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UW-Madison's Shutske Talks About Stress Management at AFBF
Wisconsin Ag Connection - 01/15/2019

One of the main speakers during the American Farm Bureau's annual convention in New Orleans this week was John Shutske, professor and Extension agricultural safety and health specialist at the University of Wisconsin-Madison. He outlined the cause of stress and the best practices for coping with high levels of it during a workshop at the meeting.

Working with farmers on stress management for more than 30 years, Shutske encouraged farmers to implement strategies to handle pressure to minimize the impact of stress.

"Stress impacts farmers mentally and physically and it comes in many formats," said Shutske. "A lot of time when we talk about stress we focus on short-term impact, but we need to also look at long-term stress."

He explained the cycle of stress and the impact it has on the human brain. John also noted that stress isn't concerning, it's the long-term chronic stress that is most worrisome. With depressed commodity prices this is especially relevant for today's farmers.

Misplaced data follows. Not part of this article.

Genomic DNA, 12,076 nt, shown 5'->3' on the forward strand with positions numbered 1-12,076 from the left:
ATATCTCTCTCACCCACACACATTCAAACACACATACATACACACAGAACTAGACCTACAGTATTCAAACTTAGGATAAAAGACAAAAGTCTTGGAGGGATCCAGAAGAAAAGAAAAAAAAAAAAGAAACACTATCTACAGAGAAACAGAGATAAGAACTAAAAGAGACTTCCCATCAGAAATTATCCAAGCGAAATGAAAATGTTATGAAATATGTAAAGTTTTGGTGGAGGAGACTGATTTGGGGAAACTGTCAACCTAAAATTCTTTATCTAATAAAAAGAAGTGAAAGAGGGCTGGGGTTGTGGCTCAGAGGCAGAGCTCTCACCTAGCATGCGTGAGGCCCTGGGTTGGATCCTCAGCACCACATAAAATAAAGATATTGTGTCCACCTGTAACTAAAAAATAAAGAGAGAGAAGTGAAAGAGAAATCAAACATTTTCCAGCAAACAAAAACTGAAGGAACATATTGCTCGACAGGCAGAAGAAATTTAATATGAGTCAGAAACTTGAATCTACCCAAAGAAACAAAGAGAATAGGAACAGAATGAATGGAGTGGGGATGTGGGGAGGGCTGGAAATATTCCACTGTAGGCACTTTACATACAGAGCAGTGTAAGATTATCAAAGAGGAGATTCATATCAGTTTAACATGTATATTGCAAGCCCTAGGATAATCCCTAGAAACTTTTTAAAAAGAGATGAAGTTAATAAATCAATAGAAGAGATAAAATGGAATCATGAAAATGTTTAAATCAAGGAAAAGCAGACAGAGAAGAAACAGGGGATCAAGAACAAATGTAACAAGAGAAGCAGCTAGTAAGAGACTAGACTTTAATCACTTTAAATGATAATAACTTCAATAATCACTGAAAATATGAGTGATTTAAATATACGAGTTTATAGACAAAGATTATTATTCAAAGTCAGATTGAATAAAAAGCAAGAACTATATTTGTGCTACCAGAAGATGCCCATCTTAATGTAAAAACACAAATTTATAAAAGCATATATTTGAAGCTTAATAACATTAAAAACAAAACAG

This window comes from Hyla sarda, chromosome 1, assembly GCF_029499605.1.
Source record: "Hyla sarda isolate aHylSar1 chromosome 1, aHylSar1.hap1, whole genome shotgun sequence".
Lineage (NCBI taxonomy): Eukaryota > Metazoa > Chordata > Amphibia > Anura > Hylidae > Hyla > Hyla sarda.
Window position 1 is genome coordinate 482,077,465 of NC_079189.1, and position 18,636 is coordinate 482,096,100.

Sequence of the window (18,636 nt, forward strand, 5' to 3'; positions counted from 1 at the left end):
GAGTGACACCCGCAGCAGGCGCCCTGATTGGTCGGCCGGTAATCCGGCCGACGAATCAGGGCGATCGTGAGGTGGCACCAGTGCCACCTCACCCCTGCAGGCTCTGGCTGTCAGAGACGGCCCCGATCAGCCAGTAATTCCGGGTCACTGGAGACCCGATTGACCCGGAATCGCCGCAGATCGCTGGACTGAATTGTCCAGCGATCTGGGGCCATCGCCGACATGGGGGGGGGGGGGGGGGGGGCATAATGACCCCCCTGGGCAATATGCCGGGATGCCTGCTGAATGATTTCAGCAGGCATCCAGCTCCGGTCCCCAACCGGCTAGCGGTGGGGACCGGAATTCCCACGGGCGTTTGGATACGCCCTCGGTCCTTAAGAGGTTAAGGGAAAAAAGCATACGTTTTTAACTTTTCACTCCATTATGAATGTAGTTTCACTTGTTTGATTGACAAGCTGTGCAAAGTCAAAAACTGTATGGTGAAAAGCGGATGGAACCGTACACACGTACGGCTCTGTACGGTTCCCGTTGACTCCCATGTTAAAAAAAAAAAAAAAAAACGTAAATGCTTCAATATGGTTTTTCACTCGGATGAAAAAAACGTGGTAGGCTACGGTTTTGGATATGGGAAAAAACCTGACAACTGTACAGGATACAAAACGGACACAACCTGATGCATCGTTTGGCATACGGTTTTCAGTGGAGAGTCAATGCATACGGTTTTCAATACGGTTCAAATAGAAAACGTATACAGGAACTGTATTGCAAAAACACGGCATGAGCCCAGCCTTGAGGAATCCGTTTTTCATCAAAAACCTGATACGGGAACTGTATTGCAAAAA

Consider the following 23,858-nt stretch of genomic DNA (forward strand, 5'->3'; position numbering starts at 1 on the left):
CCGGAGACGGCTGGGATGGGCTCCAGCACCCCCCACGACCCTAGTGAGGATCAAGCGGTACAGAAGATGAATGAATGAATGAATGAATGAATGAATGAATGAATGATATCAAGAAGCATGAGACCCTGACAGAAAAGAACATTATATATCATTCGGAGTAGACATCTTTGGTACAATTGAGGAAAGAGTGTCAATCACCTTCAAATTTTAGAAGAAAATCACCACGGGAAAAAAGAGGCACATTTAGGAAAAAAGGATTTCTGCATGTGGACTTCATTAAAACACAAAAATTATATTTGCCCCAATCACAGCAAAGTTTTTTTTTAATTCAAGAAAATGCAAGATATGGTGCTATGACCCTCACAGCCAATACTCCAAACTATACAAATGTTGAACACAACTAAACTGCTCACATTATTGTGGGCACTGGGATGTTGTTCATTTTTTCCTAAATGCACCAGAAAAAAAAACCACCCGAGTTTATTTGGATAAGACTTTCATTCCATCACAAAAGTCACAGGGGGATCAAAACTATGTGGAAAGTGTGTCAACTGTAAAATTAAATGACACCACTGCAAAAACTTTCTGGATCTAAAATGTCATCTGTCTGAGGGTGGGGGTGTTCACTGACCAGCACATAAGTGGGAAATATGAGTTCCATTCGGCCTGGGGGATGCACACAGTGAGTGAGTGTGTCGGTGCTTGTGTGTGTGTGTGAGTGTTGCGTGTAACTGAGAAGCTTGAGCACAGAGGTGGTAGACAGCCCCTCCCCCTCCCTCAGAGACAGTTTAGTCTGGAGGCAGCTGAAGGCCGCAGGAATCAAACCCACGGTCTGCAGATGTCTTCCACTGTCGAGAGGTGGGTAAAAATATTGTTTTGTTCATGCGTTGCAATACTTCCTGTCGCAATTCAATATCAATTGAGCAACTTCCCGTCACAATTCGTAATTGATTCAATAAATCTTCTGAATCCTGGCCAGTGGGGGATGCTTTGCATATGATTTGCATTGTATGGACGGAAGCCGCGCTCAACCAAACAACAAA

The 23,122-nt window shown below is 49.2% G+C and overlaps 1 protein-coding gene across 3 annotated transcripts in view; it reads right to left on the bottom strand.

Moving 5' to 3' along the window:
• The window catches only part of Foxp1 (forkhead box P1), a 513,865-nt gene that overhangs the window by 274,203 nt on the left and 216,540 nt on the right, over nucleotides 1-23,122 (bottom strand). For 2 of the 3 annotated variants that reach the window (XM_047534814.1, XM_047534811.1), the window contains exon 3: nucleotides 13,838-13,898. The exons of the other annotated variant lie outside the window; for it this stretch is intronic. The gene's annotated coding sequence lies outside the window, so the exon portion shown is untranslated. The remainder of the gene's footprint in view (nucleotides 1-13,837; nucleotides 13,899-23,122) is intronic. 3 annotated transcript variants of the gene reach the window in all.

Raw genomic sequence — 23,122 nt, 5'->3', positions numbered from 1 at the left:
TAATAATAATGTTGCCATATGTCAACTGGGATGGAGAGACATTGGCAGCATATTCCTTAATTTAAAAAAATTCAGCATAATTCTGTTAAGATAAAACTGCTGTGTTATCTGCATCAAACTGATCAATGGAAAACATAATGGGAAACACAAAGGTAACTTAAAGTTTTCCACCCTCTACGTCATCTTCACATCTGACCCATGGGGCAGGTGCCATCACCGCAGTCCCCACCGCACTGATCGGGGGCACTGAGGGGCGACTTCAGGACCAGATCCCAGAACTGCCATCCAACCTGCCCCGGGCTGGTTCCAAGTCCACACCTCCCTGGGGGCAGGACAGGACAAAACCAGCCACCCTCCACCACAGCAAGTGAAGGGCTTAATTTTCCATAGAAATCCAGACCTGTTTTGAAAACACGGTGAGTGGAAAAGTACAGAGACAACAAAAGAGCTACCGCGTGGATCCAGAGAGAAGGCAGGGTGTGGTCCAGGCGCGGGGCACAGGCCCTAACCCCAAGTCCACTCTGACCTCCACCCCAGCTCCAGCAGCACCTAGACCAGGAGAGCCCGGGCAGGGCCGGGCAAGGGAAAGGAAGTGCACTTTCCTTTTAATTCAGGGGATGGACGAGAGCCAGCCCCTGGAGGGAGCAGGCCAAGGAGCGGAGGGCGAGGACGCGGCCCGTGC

"If you have constant levels of high stress your brain receptors physically begin to wear out," he said. "If your brain is constantly fueling stress hormones, it can lead to serious problems."

Not only can stress impact blood pressure and anxiety, it can also severely impact relationships.

Meanwhile, Shutske encouraged farmers to focus on the things they can control in their businesses and relationships, rather than things they can't. He suggested proactively managing stress with tips, such as setting achievable goals, writing down to-do lists, maintaining your overall health, and getting plenty of exercise.

Shutske also mentioned that it is important to take time to reflect or meditate because relaxation is important to moderating stress levels.

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